Friday, July 21, 2006

Holiday in the Sun Part Dos

Vivage made arrangements to take a tour bus to Tijuana on our first Monday in Solana Beach. There must be as many tour companies as their are touristas. We got lucky. Raoul showed up at our doorstep with his bus at 7:30 Monday morning. We hopped on the little bus and headed South to the Coronado Hotel to pick up the the Beechwood contigency.

The first thing Raoul said was "The air conditioners don't work, so all the windows are opened. The parts are on order."

Raoul was was a man of stories, yarns and opinions. He was an author of four books and numerous articles, talk radio show host, Republican, guest speaker, historian, newspaper reporter, entrepeneur, immigration proponent, botanist, bon vivant, ranter, debater, gourmet cook, and recanteur. We knew he was telling the truth because nobody could make all that stuff up. He knew how to get in and out of Tijuana like a master thief. Easy and without a trace.

I hadn't been to Tijuana since I was a teen. I went with my friend Gar and his family. We drove to one of those border lots and walked across. There were swarms of little kids selling Chiclets then. Not so many now. On the way back Gar had me pocket the little switchblades and firecrackers he bought. Of course, we were told to empty our pockets upon our return to the land of the free and I was busted for having little switchblades and fireworks. We were put in a room with a bunch of criminal types and then ordered to pay a fine. My life of crime South of the Border.

Raul took us to Avenida de Revolucion to shop for cheap liquor, silver, leather and all manner of gaudy cheapness. Ya seen one store, ya seen 'em all.

Met one old redheaded Americano at his store which looked more like a flea market than a tourista trap. He was sitting out in front smoking a huge cigaro and playing and singing with a friend as they strummed their guitars. He was some kind of famous singer in Mexico at one time and recorded many LPs. They were all hanging on the wall.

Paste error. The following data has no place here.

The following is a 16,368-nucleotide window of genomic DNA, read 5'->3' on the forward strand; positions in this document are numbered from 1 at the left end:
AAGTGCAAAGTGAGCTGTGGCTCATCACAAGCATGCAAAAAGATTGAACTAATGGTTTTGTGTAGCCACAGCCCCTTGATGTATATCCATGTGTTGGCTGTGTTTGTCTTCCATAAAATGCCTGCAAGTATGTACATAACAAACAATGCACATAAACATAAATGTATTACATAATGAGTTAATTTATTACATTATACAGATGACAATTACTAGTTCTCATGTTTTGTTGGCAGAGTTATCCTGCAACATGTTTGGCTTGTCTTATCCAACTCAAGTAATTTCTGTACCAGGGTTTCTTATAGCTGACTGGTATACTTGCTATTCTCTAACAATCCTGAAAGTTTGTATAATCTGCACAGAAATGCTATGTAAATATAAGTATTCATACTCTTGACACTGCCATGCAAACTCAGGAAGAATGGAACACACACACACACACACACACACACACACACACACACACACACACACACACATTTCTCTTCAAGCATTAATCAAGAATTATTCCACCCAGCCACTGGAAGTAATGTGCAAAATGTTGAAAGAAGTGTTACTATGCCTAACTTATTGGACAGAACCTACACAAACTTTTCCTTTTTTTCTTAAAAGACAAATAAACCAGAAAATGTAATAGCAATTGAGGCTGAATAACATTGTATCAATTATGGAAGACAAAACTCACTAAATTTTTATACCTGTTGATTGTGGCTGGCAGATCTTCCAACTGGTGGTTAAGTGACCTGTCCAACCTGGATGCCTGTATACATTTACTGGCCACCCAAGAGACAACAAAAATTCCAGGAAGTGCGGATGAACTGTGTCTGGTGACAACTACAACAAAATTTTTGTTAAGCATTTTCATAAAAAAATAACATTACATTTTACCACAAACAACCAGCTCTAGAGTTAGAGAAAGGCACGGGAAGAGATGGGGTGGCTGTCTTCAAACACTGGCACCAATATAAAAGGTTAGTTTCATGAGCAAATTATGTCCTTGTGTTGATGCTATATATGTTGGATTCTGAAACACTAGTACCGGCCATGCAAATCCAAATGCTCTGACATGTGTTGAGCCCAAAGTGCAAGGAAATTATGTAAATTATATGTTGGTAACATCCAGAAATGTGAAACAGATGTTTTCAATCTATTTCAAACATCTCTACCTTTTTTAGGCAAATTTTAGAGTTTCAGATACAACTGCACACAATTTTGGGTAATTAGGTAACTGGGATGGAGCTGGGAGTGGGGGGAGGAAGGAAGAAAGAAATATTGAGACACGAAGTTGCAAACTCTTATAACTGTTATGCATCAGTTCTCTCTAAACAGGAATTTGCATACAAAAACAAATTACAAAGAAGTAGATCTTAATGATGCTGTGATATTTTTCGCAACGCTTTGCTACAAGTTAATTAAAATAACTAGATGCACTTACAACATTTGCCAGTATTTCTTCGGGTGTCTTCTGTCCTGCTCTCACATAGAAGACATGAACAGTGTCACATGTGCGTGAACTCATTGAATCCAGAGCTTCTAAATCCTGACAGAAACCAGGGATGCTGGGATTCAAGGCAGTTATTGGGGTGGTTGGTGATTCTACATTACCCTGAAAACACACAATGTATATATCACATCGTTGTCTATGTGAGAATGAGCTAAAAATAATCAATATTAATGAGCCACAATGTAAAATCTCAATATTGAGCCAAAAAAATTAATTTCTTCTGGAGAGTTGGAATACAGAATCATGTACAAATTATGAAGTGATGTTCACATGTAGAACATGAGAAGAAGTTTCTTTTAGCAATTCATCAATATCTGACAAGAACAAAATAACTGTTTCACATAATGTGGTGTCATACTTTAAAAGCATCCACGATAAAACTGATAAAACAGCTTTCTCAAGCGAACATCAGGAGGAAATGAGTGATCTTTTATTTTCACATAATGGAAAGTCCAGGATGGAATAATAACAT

Raoul pointed out the nightclub that Redd Foxx did his very blue act in after being banned in the U. S. of A.

Saw the Jai Lai Auditorium. When we were kids we used to watch Jai Lai every odd Sunday night on our black and white Magnavox T.V. on Channel 5 coming out of Los Angeles. Now I got to see the place up close.

Raoul took us North one block to Avenida de Constitucion. This block was not for touristas. The street was lined with produce markets with swarms of bees flying around, street vendors selling churros and other foods, and beggars. The sidewalks were very narrow compared to Revolucion and they were jammed with people; locals, Indians from the Southern states and not many touristas. One legless guy sat on the sidewalk playing a guitar. He had fake rubber feet sticking out of his pants. Another pale man without eyes, arms or legs sat on a chair.

On the way North, we got across the border quickly and without trouble. The traffic jam coming back is world class. We were in the bus lane. And we were lucky.

Heading up the strand between Imperial Beach and Coronado we stopped at a light and Raul asked "Did anyone notice that there are five different species of palm trees on this corner?" We hadn't. Perfect Raoul.

We met some friendly people in Tijuana; Raul at the silver shop, the old man and his wife who owned the leather shop and the redheaded gringo. But there was a sense of desperation about the place that was disconcerting.

A guy on T.V. tonight said that Mexico is a sad culture. But because of its sadness, its celebrations are joyous and there is a gleefulness in its people.


Post a Comment

<< Home